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This clamshell was designed by Dr. Jinhe Bai at Oregon State University to reduce moisture loss in cherries and extend their shelf life. A packet of ethanol powder could help reduce decay.

This clamshell was designed by Dr. Jinhe Bai at Oregon State University to reduce moisture loss in cherries and extend their shelf life. A packet of ethanol powder could help reduce decay.

An Oregon State University researcher has devised a clamshell container that he believes can double the storage life of cherries. Dr. Jinhe Bai at the Mid-Columbia Agricultural Research and Extension Center in Hood River said fruits, including cherries, are sensitive to water loss, and the type of clamshell container used for cherries has large openings through which moisture is lost.

Loss of moisture results in loss of weight and quality, and limits the shelf life of the cherries, he said. It can affect the firmness, color, and luster of the cherries and the color of the stems. Cherry stems that are mostly brown or dry are unacceptable. Bai has designed a new clamshell package that fastens tightly, but has air holes in it. A package that is too airtight would prevent the flow of oxygen.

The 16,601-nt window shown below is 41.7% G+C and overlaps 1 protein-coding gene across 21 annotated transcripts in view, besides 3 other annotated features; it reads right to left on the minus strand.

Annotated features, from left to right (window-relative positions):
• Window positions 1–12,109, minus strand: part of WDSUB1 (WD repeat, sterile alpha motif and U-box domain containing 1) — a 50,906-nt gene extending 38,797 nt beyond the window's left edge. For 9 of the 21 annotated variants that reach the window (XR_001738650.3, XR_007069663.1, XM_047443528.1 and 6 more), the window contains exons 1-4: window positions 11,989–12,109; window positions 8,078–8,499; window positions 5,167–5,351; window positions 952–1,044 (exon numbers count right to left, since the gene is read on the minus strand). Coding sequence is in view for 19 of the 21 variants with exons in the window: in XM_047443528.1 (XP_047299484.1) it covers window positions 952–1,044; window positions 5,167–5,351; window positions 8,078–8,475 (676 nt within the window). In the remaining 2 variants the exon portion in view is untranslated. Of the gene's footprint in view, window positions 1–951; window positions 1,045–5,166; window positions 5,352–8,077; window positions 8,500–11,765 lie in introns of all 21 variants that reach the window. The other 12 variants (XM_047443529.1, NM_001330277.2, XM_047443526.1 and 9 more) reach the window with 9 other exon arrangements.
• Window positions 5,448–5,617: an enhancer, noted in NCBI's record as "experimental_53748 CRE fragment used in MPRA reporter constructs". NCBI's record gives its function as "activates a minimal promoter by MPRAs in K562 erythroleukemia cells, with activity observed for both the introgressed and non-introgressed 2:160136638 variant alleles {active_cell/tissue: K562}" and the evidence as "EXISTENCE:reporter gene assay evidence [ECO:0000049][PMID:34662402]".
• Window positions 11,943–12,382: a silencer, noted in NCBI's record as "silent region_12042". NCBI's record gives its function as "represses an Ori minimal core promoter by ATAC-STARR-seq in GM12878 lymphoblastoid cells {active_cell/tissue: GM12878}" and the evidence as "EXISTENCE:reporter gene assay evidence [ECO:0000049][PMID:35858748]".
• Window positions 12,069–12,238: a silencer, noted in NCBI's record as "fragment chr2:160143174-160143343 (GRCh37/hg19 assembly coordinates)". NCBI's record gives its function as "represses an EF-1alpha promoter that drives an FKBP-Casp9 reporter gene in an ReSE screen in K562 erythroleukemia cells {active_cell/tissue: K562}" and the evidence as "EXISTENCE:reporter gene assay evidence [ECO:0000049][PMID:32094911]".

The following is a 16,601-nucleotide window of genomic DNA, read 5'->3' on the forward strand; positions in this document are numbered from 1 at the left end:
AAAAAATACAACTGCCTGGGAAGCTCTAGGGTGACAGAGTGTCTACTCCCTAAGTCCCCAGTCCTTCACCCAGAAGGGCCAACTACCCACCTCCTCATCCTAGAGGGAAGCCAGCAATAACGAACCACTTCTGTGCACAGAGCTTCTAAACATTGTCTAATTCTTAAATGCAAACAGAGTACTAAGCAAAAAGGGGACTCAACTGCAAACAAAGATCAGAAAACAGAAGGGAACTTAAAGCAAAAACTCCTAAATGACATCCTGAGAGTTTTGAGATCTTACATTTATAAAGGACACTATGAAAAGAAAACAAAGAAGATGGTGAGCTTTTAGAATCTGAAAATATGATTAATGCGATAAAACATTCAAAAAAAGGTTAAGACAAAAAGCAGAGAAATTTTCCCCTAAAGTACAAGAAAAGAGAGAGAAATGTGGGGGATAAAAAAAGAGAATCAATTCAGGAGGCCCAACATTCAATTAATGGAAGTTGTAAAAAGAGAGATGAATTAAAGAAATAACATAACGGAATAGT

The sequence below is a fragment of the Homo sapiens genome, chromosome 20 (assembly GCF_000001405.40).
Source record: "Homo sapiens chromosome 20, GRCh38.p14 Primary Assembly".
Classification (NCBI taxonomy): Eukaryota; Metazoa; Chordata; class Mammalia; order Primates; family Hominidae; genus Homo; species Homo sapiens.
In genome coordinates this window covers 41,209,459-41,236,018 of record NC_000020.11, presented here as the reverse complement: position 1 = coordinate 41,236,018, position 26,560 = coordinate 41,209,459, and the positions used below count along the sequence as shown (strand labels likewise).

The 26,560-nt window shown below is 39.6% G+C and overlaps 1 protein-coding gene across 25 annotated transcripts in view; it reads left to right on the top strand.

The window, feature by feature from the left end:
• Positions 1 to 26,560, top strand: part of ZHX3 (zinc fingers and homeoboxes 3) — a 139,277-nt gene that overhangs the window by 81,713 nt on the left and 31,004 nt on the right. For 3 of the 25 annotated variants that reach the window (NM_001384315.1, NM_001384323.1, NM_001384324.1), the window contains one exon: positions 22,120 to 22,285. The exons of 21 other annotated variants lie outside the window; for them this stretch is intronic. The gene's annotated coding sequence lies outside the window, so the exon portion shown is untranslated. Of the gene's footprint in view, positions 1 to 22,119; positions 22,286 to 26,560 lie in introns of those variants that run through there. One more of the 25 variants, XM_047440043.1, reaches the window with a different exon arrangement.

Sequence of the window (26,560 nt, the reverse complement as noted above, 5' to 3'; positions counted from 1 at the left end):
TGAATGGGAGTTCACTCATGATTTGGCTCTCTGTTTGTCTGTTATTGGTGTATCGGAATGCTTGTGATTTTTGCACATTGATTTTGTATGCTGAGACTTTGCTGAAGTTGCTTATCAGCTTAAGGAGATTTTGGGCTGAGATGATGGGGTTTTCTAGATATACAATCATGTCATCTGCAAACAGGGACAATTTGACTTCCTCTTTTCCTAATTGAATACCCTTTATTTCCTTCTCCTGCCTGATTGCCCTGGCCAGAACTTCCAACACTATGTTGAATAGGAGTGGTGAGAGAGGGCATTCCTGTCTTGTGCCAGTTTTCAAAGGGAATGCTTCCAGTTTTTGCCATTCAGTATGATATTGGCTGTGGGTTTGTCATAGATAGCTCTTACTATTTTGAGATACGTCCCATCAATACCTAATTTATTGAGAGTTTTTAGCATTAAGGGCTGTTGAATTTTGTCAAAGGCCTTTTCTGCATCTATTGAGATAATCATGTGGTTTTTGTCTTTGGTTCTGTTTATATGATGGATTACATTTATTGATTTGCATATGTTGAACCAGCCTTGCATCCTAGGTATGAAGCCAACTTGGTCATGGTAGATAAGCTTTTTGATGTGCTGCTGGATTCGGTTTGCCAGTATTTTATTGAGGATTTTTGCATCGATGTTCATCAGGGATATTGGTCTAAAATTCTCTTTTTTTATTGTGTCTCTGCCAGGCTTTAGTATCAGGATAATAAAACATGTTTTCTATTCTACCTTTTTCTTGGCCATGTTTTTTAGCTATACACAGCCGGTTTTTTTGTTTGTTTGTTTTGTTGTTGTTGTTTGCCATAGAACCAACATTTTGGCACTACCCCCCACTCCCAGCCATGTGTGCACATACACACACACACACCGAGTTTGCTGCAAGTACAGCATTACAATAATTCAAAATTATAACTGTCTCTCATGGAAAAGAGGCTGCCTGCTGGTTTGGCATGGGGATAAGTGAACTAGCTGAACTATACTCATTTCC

Humidity 

In tests last year, he showed that Regina cherries in his new package were of better quality after six weeks than cherries held for only three weeks in the commercial clamshell. Although humidity was higher inside the packages he designed, the amount of decay was similar to the amount in the commercial clam shell, he said.

This year, he will do more detailed tests to assess the quality of the cherries and humidity levels inside the packages. He has applied for a patent for the new clamshell and hopes it can be commercialized soon. Wal-Mart is interested in using it. Bai is also exploring the idea of placing a package containing a low dose of ethanol powder inside the clamshell to control bacteria and molds. The package releases ethanol very slowly for two to four weeks.

Japan

He thinks there might be resistance to ethanol packets on the domestic market, but said they are already in use in Japan, though for other types of foods such as cakes. He sees potential for using them in cherries exported to Japan, which is a major market for U.S. cherries.